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digitalmars.D.bugs - [Issue 11555] New: std.algorithm.reverse should return the just-reversed range

reply d-bugmail puremagic.com writes:
https://d.puremagic.com/issues/show_bug.cgi?id=11555

           Summary: std.algorithm.reverse should return the just-reversed
                    range
           Product: D
           Version: D2
          Platform: All
        OS/Version: All
            Status: NEW
          Severity: normal
          Priority: P2
         Component: DMD
        AssignedTo: nobody puremagic.com
        ReportedBy: andrei erdani.com


--- Comment #0 from Andrei Alexandrescu <andrei erdani.com> 2013-11-19 10:48:14
PST ---
From communication with Chuck Allison:

Bearophile mentioned that .reverse was deprecated. The problem with that is
that std.algorithm.reverse doesn’t return anything, breaking code like:

auto compose_n(Fun)(Fun[] funs) pure {
    alias T = ReturnType!Fun; 
    return (T x) => reduce!((sofar,f) => f(sofar))(x,funs.dup.reverse);  // <==
uses .reverse
}

I now about std.functional.compose, but that’s not the point. For functional
programming, we need values returned for cases like this.

Thoughts?

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next sibling parent d-bugmail puremagic.com writes:
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Andrei Alexandrescu <andrei erdani.com> changed:

           What    |Removed                     |Added
----------------------------------------------------------------------------
           Severity|normal                      |enhancement


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bearophile_hugs eml.cc changed:

           What    |Removed                     |Added
----------------------------------------------------------------------------
                 CC|                            |bearophile_hugs eml.cc


--- Comment #1 from bearophile_hugs eml.cc 2013-11-19 11:17:09 PST ---
In functional programming you usually don't mutate values, so a similar
function just returns reversed items, without touching the original data. In
Phobos this is done by retro(). D is not just a functional language, and often
in D you need to reverse items in-place. So we have Phobos reverse() that does
that.

In Python procedures that work in-place return None (like a void), and
functions that return a modified copy return it. So In Python we have sort()
and sorted(), the first returns None and sorts in place, while the seconds
created a new sorted list, leaving the original iterable untouched, and returns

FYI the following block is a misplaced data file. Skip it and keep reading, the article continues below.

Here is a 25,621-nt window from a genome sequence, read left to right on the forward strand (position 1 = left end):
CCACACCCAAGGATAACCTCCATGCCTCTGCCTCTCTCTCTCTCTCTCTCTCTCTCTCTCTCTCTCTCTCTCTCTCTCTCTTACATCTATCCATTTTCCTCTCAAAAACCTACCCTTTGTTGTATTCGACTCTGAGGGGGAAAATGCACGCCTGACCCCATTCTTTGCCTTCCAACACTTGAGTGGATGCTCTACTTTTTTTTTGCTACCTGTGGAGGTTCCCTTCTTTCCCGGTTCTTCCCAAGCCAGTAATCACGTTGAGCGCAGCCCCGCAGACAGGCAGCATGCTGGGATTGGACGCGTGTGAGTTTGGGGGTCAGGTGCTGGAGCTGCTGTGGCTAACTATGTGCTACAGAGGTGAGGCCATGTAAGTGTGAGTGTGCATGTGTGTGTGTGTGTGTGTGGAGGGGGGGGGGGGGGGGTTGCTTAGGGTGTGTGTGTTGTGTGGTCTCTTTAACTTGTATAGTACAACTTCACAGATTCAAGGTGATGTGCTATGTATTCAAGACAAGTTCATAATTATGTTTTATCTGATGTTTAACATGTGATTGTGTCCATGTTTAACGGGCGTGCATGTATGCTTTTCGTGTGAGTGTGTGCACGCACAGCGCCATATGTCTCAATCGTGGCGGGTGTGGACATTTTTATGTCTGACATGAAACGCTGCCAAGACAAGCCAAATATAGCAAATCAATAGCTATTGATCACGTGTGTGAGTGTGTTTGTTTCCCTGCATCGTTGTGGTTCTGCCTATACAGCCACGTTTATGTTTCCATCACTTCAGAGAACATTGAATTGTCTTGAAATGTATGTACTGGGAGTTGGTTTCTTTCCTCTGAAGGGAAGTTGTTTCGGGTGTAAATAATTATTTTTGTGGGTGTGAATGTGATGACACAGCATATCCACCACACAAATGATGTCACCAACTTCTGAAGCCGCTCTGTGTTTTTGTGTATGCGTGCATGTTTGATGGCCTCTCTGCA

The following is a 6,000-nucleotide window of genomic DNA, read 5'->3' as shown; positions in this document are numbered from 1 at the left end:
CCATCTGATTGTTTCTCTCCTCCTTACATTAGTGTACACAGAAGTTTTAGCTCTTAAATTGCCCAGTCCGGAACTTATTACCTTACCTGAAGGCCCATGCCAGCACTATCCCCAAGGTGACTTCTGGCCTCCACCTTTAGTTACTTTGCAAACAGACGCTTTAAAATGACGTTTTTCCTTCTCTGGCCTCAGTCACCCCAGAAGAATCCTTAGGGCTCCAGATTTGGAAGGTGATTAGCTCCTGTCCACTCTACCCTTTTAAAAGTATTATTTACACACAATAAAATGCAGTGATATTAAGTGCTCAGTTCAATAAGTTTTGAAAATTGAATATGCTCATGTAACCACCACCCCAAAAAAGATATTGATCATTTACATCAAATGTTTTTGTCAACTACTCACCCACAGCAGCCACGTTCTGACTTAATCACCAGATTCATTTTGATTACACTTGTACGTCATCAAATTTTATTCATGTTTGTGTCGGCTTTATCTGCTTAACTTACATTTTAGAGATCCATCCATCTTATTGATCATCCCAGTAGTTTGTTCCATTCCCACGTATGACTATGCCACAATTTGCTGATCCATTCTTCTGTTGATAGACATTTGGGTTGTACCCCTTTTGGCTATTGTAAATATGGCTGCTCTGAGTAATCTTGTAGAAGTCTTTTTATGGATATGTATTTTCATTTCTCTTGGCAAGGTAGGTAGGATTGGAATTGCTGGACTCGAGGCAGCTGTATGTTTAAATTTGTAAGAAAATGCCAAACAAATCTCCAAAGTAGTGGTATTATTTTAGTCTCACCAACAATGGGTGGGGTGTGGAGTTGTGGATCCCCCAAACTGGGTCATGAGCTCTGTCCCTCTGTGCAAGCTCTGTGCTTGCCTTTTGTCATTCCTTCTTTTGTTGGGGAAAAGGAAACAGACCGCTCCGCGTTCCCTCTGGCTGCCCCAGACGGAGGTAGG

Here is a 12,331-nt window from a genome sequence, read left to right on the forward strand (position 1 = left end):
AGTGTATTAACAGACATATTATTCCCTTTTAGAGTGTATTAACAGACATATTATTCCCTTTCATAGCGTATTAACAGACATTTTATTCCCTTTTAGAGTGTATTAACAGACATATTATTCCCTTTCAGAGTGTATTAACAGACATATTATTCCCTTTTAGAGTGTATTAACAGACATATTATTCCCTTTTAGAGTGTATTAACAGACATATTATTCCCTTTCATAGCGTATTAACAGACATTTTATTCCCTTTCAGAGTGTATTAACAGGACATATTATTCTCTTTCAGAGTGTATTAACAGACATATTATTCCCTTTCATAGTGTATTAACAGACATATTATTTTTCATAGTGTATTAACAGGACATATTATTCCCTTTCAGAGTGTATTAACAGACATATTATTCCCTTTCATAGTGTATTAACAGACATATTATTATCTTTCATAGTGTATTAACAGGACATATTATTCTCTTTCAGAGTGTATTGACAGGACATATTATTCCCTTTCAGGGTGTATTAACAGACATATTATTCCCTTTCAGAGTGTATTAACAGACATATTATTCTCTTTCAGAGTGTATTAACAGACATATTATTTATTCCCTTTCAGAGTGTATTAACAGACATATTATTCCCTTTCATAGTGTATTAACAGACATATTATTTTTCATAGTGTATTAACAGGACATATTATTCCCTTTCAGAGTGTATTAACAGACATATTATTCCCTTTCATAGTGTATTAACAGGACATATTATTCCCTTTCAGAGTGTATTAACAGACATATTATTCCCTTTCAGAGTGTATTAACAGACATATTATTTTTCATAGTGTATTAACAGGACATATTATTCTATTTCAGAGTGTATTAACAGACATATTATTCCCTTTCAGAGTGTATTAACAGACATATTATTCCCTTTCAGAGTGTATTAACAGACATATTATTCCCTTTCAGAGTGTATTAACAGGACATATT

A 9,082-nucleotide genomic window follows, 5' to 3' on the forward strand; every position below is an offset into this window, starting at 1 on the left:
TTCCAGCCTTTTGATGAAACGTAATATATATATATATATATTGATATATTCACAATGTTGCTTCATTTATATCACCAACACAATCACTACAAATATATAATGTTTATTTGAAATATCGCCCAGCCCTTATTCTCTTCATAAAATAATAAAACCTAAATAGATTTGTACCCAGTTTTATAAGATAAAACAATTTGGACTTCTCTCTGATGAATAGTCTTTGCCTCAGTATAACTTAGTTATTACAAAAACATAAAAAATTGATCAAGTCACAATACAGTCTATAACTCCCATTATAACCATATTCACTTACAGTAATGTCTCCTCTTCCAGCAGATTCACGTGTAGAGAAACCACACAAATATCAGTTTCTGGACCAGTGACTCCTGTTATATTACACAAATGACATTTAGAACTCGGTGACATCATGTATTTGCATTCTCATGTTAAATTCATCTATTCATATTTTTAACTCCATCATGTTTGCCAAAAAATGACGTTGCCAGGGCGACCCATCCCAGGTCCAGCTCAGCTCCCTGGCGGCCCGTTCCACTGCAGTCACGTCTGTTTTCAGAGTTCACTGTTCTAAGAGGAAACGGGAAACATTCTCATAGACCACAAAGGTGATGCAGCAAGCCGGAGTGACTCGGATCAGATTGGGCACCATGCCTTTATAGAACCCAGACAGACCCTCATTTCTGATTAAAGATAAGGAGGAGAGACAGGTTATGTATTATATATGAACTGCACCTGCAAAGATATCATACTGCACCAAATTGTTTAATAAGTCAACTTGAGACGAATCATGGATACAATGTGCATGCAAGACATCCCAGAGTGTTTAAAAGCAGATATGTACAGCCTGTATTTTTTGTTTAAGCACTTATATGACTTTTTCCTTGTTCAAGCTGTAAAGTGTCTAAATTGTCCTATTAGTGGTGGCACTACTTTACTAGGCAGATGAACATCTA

it.

In D we have something intermediate, where sort() works in-pace, but it returns
a special sorted range, and you need release to get the original data sorted.
That range is useful for binary seach but it's also useful to remember sort
works in-place.

The D built-ins sort and reverse work in place and also return the data.

Having a reversed that reverses and also returns the iterable is very handy in
UCSF chains, I have needed it several times.

So I don't see a perfect solution to such contrasting needs.

A possible solution is to just to design reverse that works as the built-in one
and returns the reversed data. And accept the little design wart.

But perhaps a little better design is to do as sort() (the following reverse
works in-place):

[1, 2, 3].reverse().release.writeln;


See also Issue 7666

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prev sibling next sibling parent d-bugmail puremagic.com writes:
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Chuck Allison <chuck freshsources.com> changed:

           What    |Removed                     |Added
----------------------------------------------------------------------------
                 CC|                            |chuck freshsources.com


--- Comment #2 from Chuck Allison <chuck freshsources.com> 2013-11-20 21:28:59
PST ---
I like the reverse vs. reversed idea from Python. Leave reverse as-is and
provide reversed that only returns a new result (no side effects on backing
sequence). That way I won't have to do .dup in my example. Win-win.

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--- Comment #3 from bearophile_hugs eml.cc 2013-11-21 03:19:53 PST ---
(In reply to comment #2)
 I like the reverse vs. reversed idea from Python. Leave reverse as-is and
 provide reversed that only returns a new result (no side effects on backing
 sequence). That way I won't have to do .dup in my example. Win-win.
I prefer reverse() to just return the range despite its uncleanness, or reverse().release to return it. -- Configure issuemail: https://d.puremagic.com/issues/userprefs.cgi?tab=email ------- You are receiving this mail because: -------
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--- Comment #4 from Chuck Allison <chuck freshsources.com> 2013-11-21 07:07:10
PST ---
Okay then. If I had a vote, I'd go for your first option.

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--- Comment #5 from Andrei Alexandrescu <andrei erdani.com> 2013-11-21 10:38:57
PST ---
We can't quite return a new range - this is not the way std.algorithm operates
(no allocation, no creation of new ranges).

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